Saturday, August 15, 2020

Space 1979: The one where the monster hacks the computer

Title: Forbidden World aka Mutant

What Year?: 1982

Classification: Knockoff/ Evil Twin

Rating: What the Hell??? (3?5)


This feature has been going for a while now, so I recently decided to look back at a list I compiled when I first though of this. I determined that I had reviewed 11 of the movies on my original list, while a total of 8 reviews were of movies I hadn’t originally included. The big difference was that I hadn’t gotten to a number of Alien knockoffs I had originally considered, including a few I still haven’t made up my mind about. For review number 20, I am getting back to one that’s been in from the beginning, a specimen called Forbidden World.

Our story begins with a man floating in space, haunted by visions of a hideous monster (and for some reason women in the shower). It is unclear whether these are meant to be flashbacks or premonitions, but after a completely gratuitous space battle, we see him arrive at a research lab on an uninhabited planet, accompanied by a bot that looks like an offbrand stormtrooper. The staff reveal the results of their work, a genetically engineered organism initially encased in a suspended cocoon. While the crew are occupied with various hijinks, the creature gets loose and kills off a few of the staff. While the surviving crew hunt the monster, the protagonist learns darker details of the lab’s research and the demise of another of the staff. As the final act approaches, the creature makes itself at home in the lab. The two female crew members hatch a plan to attempt to communicate with the creature (hashed out while they are both in the shower), and a dying senior researcher comes up with a more desperate scheme to fight the monster with his own diseased cells.

Forbidden World was made by the egregious Roger Corman, using sets originally created for Galaxy of Terror as well as spaceship effects from Battle Beyond The Stars. Like Galaxy of Terror, it was widely regarded as an Alien ripoff, with even more justification given the strong likeness of the creature to the Alien. The cast included June Chadwick, best known for TV work including the series spinoff of V, and career offender Jesse Vint as the lead. Its release and titles ended up being a saga in itself. Posters featured two versions of the artwork, one with a still of the creature from the movie and the other featuring an entirely fanciful beast. Curiously, while this is one of quite a few movies to feature a creature clearly based on Alien, it is the only one to come to my attention that included an image of one in the movie poster. The alternate title Mutant appears notably but not exclusively on German-language posters. An unrelated 1984 film originally titled Night Shadows was also known as Mutant in its home video release. In an ironic twist, the previously sighted knockoff The Falling was sometimes known as Mutant 2; which movie this was supposed to tie into is lost to history.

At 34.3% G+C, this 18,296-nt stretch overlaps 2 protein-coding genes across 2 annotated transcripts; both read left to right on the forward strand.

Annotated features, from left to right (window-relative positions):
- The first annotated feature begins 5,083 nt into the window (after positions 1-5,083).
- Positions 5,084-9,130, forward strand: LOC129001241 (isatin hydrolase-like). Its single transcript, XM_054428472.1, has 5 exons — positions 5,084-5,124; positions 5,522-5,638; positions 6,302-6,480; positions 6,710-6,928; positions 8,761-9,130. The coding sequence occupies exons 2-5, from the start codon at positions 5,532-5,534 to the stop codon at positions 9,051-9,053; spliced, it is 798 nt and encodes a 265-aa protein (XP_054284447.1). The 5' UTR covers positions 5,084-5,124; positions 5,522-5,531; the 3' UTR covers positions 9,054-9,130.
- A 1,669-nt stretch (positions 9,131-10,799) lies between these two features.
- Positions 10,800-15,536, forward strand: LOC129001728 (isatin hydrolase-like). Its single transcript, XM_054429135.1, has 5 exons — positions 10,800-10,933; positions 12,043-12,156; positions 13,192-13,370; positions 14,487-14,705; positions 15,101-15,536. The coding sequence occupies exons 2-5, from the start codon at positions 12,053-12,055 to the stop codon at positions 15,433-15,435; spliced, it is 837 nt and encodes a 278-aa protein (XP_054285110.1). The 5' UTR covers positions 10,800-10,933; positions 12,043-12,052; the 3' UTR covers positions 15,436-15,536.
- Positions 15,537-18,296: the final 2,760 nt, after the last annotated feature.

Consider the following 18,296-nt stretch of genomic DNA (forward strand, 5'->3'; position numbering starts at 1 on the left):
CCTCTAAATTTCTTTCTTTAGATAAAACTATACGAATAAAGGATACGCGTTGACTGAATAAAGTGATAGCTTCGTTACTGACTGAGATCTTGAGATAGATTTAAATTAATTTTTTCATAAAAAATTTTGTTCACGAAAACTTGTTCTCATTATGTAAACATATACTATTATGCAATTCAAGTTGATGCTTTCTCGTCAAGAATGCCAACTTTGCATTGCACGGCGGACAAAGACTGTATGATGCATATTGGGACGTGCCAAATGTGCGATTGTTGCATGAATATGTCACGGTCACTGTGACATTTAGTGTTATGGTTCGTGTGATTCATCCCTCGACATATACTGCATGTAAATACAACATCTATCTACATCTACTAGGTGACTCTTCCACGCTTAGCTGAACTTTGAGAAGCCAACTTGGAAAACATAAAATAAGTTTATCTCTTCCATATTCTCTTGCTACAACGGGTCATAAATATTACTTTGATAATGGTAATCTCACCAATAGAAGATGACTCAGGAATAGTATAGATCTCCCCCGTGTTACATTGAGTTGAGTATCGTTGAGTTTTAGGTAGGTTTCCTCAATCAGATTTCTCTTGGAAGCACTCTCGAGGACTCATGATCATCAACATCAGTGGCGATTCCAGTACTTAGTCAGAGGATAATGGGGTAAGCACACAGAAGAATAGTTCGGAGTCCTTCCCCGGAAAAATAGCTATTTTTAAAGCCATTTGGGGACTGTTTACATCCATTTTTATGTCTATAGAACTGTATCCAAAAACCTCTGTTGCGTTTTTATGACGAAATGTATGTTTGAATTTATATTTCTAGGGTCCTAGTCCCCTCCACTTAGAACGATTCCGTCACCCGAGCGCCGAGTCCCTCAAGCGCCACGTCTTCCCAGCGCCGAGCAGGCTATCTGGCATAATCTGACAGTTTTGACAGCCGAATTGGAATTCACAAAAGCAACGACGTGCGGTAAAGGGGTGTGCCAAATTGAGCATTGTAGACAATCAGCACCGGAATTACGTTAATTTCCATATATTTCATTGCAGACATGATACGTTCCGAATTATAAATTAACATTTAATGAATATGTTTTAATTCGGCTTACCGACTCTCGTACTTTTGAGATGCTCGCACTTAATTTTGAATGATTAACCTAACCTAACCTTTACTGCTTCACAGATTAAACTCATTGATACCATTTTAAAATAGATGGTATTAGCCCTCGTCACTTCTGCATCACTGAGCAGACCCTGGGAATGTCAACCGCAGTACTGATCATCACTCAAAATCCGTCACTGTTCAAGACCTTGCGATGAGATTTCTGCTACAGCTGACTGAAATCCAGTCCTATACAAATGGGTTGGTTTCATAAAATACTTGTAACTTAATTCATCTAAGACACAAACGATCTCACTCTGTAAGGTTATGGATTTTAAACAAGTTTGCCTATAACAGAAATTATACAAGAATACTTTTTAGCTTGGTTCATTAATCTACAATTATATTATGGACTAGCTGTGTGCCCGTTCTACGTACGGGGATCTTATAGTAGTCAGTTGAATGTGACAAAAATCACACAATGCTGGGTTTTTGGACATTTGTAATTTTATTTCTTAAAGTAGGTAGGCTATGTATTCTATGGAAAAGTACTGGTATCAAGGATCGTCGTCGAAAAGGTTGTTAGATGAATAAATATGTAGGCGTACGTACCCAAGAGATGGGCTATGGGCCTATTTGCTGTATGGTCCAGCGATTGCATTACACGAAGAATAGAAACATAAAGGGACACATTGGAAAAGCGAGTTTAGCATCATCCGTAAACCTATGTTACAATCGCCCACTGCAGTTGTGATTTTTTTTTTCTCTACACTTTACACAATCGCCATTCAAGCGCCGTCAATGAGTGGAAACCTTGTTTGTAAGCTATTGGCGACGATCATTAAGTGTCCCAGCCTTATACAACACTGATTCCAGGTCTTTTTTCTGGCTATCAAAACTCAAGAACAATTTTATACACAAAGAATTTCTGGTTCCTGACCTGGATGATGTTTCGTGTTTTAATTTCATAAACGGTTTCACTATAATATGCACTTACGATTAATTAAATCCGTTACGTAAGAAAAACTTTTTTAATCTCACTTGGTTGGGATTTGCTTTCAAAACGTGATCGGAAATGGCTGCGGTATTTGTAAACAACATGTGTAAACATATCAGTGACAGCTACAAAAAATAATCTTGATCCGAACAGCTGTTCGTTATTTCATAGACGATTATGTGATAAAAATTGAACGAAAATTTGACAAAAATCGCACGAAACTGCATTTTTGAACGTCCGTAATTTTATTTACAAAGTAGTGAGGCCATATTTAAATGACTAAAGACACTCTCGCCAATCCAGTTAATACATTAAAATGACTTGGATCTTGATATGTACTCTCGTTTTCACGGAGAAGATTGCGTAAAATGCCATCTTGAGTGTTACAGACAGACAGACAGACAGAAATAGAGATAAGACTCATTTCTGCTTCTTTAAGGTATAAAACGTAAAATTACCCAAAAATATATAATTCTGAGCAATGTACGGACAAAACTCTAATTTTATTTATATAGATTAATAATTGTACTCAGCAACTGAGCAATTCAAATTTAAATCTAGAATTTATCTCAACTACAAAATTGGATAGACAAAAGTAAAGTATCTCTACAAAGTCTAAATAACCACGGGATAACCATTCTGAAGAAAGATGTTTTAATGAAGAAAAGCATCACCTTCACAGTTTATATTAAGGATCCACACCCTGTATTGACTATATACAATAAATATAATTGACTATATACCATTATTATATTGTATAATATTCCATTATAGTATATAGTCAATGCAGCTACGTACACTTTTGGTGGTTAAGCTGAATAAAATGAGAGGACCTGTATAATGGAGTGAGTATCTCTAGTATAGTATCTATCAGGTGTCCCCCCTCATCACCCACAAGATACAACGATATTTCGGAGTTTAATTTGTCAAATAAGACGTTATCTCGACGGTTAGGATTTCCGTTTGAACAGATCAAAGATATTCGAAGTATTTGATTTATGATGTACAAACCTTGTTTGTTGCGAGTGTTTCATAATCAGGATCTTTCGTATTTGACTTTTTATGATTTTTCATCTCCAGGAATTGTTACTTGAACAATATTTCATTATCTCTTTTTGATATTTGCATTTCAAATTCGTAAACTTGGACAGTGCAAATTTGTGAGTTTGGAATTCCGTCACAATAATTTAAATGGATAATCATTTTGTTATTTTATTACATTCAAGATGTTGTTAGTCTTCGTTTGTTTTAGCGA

In the course of these reviews, I have several times acknowledged movies I wanted to like. This, on the other hand, is a movie I would have loved to tear apart. This is a knockoff that seems determined to do everything wrong that its source material did right. Where Alien looked and felt ahead of its time, this movie looks like it was shot by Dario Argento in actual Technicolor. Where Alien’s camerawork and editing clearly and coherently show what is supposed to be happening, many of this movie’s sequences are as choppy as a descent-into-madness horror movie. Where Alien was quite straightforward in its biology, this movie buries itself in convoluted pseudoscience. Where Alien was surprisingly subdued in its violence and almost free of explicit sexuality, this movie goes full frontal and over the top. Yet, these are by all indications conscious choices. This is the surprisingly rare movie that really tries to be “so bad it’s good”, and even more uniquely, it succeeds without descending into outright parody.